Case 5: Children's Hospital, Illinois in Peoria

The surgery was a success. Myla, of Coal City, Ill., is now a thriving 4-year-old, attending preschool, acting silly and insisting as many kids her age do, that she can do everything herself. Her mother calls her recovery a miracle.

Plunkett, a doctor at Children's Hospital of Illinois in Peoria, said the surgery helped Myla, who was born with a heart defect, turn a corner. Without the 3-D printed heart, "There was a significant possibility that I would get in there, try to patch over this area, and not necessarily get all of the holes."

Though the practice still isn't widespread, some doctors and hospitals are printing 3-D models of patients' hearts to help prepare for operations. With use of 3-D printed heart models expected to grow, Illinois hospital system OSF HealthCare and the federal National Institutes of Health hope to partner with the American Heart Association to improve the quality of printed hearts, with the goal of helping more patients. OSF has 10 hospitals in Illinois, all outside the Chicago area, including OSF Saint Francis Medical Center in Peoria and OSF Saint Anthony Medical Center in Rockford.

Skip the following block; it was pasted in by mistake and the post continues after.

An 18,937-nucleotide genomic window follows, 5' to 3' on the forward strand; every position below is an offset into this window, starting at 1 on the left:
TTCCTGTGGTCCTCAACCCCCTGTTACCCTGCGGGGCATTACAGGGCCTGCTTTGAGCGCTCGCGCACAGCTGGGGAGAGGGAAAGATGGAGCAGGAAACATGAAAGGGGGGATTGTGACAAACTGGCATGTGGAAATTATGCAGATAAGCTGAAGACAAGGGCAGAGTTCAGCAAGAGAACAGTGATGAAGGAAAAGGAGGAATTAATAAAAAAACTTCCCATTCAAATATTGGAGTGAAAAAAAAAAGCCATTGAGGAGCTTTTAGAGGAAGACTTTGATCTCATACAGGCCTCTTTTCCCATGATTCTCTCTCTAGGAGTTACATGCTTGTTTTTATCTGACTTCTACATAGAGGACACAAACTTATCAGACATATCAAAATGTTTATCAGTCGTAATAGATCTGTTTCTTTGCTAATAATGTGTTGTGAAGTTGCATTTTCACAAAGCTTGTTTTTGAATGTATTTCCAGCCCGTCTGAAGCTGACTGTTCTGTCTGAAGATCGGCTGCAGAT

The groups want to create an online database of 3-D printed hearts from patients with congenital heart defects, reviewed by experts in the field. The idea is to help standardize the process of printing hearts.

Congenital heart defects are problems with the structure of the heart at birth. They're the most common type of birth defect, affecting eight out of every 1,000 newborns, according to the National Institutes of Health's National Heart, Lung and Blood Institute. Some defects are easy to fix and others, such as Myla's, require multiple surgeries.

The printed hearts can help doctors in tricky cases such as Myla's, doctors say. They also can help parents like Kramer, who found it reassuring to see the 3-D heart before Myla's surgery, and hear the surgeon explain his plan.

"That understanding, that's a precious thing for a family that's getting ready to go through surgery on their child," said Dr. Matthew Bramlet, a pediatric cardiologist at the Children's Hospital of Illinois.

At OSF HealthCare's Jump Trading Simulation & Education Center in Peoria, which printed Myla's heart, engineers typically take an MRI or CT scan of a patient's heart and run the scan through computer programs that allow them to print plaster composite hearts in three dimensions, Bramlet said.